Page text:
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Guide to Michigan’s Winter Wonderland

Skiing and Snowboarding in Michigan

Many Michiganders may cringe at the first sight of snow, but surely there are others that cannot wait to make the first tracks. Average snowfall in Michigan can range from 50 inches near the southern parts or over 110 inches in the northwestern parts due to our famous “lake effect.”  That is a ton of snow for winter sport enthusiasts to enjoy!

Winter recreation isn’t just fun for Michiganders; it is also very profitable for the state’s economy.  According to statistics from Pure Michigan, there are about 50 ski areas, 40 terrain parks and slopes, and more than 6,500 miles of interconnected snowmobile trails. This all brings in a cool $2.5 billion dollars per year.  So where are all these trails and slopes?

Pine Knob

Pine Knob, located in Clarkston, is adjacent to DTE Energy Music Theatre.  For Metro-Detroiters, Pine Knob is a very close and convenient ski and snowboard slope. Even when snow is lacking in Metro-Detroit, Pine Knob has a well trained snow-making staff that constantly monitors the process to ensure that the slopes are both safe and always ready to use. Pine Knob is about 300 feet vertical with a total of 17 runs, giving you plenty of room to race around!

Mount Brighton

Mount Brighton opened in 1960 and quickly became a hot-spot for southeastern Michigan families who enjoy winter recreation. Mount Brighton has 26 trails ranging from beginner to experienced, five lifts, and covers over 130 acres.  Mount Brighton has just recently made $10 million in improvements for the 2013-2014 season which includes new base facilities, learning areas for children, new terrain parks and a state-of-the-art snow-making machine that has tripled the production of snow over the previous setup.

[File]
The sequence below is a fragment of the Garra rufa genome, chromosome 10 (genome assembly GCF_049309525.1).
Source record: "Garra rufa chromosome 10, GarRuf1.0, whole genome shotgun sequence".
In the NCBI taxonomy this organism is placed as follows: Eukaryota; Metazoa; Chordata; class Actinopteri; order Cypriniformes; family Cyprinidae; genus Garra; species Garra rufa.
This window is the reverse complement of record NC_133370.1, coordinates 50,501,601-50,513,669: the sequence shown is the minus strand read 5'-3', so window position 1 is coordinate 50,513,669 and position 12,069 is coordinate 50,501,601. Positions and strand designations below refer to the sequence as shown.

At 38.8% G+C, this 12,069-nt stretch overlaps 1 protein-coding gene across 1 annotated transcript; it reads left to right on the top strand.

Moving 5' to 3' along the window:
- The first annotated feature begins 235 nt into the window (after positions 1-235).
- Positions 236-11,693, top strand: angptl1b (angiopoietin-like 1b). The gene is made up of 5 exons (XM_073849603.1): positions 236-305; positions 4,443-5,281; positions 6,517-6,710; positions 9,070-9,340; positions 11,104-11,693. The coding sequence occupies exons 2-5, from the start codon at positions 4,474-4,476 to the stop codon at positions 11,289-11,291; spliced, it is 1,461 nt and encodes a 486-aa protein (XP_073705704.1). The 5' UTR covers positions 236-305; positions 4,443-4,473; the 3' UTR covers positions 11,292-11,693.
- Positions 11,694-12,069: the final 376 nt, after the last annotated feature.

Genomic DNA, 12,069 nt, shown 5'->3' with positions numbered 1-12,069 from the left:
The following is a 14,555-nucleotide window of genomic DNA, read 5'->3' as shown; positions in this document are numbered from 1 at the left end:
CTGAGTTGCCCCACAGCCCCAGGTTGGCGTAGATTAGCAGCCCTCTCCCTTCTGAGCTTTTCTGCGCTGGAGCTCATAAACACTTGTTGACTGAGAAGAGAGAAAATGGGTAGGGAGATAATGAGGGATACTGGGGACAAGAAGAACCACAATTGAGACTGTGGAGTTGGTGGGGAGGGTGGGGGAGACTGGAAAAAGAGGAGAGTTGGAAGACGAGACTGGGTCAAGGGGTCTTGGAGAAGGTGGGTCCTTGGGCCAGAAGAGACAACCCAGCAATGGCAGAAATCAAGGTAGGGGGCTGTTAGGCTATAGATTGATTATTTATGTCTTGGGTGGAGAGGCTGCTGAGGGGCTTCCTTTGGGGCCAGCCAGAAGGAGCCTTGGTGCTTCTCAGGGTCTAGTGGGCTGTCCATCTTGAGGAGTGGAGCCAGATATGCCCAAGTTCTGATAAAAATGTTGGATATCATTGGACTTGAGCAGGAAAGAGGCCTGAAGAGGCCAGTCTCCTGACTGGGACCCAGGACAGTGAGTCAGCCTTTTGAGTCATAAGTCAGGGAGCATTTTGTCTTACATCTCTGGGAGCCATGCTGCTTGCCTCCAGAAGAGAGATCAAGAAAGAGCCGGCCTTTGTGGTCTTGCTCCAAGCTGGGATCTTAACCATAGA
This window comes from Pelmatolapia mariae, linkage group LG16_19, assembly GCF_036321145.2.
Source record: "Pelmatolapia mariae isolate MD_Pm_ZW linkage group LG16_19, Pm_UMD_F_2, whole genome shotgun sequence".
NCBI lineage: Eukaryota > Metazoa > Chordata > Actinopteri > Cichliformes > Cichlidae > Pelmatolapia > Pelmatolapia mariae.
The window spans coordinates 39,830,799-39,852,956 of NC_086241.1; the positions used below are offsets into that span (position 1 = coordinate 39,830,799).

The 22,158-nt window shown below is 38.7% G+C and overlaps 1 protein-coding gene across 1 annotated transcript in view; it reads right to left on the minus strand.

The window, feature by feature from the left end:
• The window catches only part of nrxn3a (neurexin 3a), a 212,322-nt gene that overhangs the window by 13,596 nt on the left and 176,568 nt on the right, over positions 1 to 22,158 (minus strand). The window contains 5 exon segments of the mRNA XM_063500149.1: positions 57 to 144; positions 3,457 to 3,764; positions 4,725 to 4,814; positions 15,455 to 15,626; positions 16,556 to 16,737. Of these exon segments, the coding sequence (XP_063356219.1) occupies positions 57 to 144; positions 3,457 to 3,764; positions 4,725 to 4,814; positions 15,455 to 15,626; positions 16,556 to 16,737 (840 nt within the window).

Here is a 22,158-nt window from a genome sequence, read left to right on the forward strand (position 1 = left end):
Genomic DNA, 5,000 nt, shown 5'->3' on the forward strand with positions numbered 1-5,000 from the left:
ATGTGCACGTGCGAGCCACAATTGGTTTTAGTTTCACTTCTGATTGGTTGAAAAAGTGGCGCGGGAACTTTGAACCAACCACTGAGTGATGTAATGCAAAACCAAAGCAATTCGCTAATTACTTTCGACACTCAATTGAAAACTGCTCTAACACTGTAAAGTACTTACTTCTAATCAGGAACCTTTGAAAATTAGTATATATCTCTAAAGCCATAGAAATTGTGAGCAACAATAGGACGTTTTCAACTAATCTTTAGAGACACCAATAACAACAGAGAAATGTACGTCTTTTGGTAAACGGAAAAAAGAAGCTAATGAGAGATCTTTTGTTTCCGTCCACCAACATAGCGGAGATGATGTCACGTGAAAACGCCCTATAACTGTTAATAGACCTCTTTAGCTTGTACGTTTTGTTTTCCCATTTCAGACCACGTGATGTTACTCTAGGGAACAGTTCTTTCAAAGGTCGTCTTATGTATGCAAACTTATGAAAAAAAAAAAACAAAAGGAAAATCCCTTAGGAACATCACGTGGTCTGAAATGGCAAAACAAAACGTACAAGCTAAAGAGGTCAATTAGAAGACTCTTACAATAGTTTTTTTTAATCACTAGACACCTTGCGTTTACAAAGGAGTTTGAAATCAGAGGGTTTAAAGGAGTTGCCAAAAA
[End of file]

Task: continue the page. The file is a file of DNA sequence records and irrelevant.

Alpine Valley

Alpine Valley, located near White Lake, is known among people as the most scenic ski area in all of southern Michigan.  Alpine Valley has 25 tree-lined slopes, 9 chairlifts, 4 rope tows and a magic carpet.  They have just recently expanded their snow-making capabilities and terrain parks to ensure optimal snow conditions!

Mount Bohemia

Mount Bohemia is located in the Upper Peninsula and has some of the longest runs with the highest vertical hills in the Midwest.  Mount Bohemia is considered a hidden gem for many skiers and snowboarders from Michigan and other neighboring states.  People say that what makes Mount Bohemia so special is the “lake effect.”  Due to this, the average snowfall in the Keweenaw Peninsula is 273 inches of dry and powdery snow, perfect for skiers and snowboarders.  Since so much fresh snow is available, the staff at Mount Bohemia does not have to make or groom their snow!  This means that the slopes will be naturally flawless as soon as they open in the morning. Of course here comes the catch: no beginners allowed! Mount Bohemia contains very complex slopes with a 900 foot vertical drop, over 500 acres and a whopping 94 runs!

Boyne Mountain and Boyne Highlands

Boyne Mountain and Boyne Highlands are two favorites located in “up north” Michigan. Boyne Highlands offers hotel rooms, separate cottages and one of the longest ski runs in the Lower Peninsula, which is over a mile long. This ski resort is a great winter lodge getaway with many scenic runs and other amenities. Boyne Mountain is the larger of the two resorts featuring a luxury winter resort experience. Visit their hotel spa, indoor water park or enjoy some shopping when you are away from the slopes. Boyne Mountain has something for every level of skier or snowboarder and for those looking to enjoy new challenges with over 50 different runs. They also have a terrain park and half pipe, which was built to host the Burton Am tour.

Posted on December 23rd, 2013 in Michigan Events & Destinations, Special Events.